Luanda--the largest illegal ivory market in southern Africa

Esmond Martin, Lucy Vigne

Abstract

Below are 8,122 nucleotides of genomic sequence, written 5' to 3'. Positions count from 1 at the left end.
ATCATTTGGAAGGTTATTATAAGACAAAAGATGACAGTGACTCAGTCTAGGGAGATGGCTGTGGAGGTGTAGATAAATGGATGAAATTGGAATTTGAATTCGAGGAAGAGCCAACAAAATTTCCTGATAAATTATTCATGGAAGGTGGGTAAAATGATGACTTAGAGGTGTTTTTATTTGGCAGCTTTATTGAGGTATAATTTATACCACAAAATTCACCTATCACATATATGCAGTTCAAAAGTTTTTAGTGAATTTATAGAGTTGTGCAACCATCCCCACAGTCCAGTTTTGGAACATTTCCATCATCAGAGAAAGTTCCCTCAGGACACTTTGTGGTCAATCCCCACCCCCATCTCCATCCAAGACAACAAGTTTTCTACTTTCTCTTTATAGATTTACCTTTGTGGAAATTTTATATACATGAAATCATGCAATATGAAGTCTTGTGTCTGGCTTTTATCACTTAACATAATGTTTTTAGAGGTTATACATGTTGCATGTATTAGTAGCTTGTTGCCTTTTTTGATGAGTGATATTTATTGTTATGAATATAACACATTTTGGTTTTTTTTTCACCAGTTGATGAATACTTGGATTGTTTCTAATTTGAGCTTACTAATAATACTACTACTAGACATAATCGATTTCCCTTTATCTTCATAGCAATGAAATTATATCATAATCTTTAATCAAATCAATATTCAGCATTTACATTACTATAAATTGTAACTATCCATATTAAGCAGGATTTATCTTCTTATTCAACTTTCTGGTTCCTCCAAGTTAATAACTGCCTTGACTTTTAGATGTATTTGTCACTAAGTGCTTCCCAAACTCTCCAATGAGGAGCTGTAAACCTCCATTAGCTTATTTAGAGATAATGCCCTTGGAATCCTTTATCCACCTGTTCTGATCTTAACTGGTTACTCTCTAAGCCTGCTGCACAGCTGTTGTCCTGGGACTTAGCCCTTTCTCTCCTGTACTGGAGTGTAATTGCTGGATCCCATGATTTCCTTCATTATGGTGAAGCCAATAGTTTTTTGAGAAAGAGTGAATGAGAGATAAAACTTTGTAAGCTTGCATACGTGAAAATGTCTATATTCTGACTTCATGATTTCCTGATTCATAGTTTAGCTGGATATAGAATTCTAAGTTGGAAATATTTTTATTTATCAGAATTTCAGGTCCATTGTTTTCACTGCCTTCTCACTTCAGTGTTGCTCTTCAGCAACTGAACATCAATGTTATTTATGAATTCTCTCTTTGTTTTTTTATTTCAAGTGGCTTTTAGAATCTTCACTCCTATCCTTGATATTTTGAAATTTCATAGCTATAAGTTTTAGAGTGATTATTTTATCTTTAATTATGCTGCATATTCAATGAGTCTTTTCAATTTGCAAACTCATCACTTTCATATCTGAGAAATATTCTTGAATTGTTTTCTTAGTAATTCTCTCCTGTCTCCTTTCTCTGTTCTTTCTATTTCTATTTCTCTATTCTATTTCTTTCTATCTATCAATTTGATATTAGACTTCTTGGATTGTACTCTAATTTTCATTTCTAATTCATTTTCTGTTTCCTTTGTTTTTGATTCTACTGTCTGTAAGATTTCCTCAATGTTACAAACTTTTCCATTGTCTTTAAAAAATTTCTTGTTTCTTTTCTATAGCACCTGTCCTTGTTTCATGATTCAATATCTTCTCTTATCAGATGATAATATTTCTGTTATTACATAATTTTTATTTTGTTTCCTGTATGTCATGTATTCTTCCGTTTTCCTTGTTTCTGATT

Luanda, the capital of Angola, has the largest illegal retail ivory market in southern Africa today. In early 2014 we surveyed the retail outlets in and around Luanda and counted 10,888 recently carved ivory items without proper documentation, and thus illegal. These pieces had been crafted in central Africa and Angola, mostly from poached forest elephants. The tusks can be obtained wholesale in Luanda for USD 150–250/kg. We estimated 92% of the total worked ivory on display was in Mercardo do Artesanato in Benfica in the southern outskirts of Luanda. The vendors there are from the Democratic Republic of Congo, Republic of Congo and Angola. The buyers today are nearly all Chinese. There has been a huge increase in demand for worked ivory since 2005 due to the rising number of Chinese working in Angola, from 25,000 in 2006 to 260,000 in 2012. Items for the Chinese, such as jewellery, name seals, Buddhas and chopsticks, dominate the market. Retail prices can be a tenth of those in China, and construction workers go daily to Benfica market for worked ivory to bring back home. Not only is Angola acting as a main conduit for shipments of tusks wholesale to East Asia, but the blatant sale of ivory items in Benfica market encourages poaching as well. Angola needs urgently to enforce its domestic ban on ivory sales and the CITES ban.

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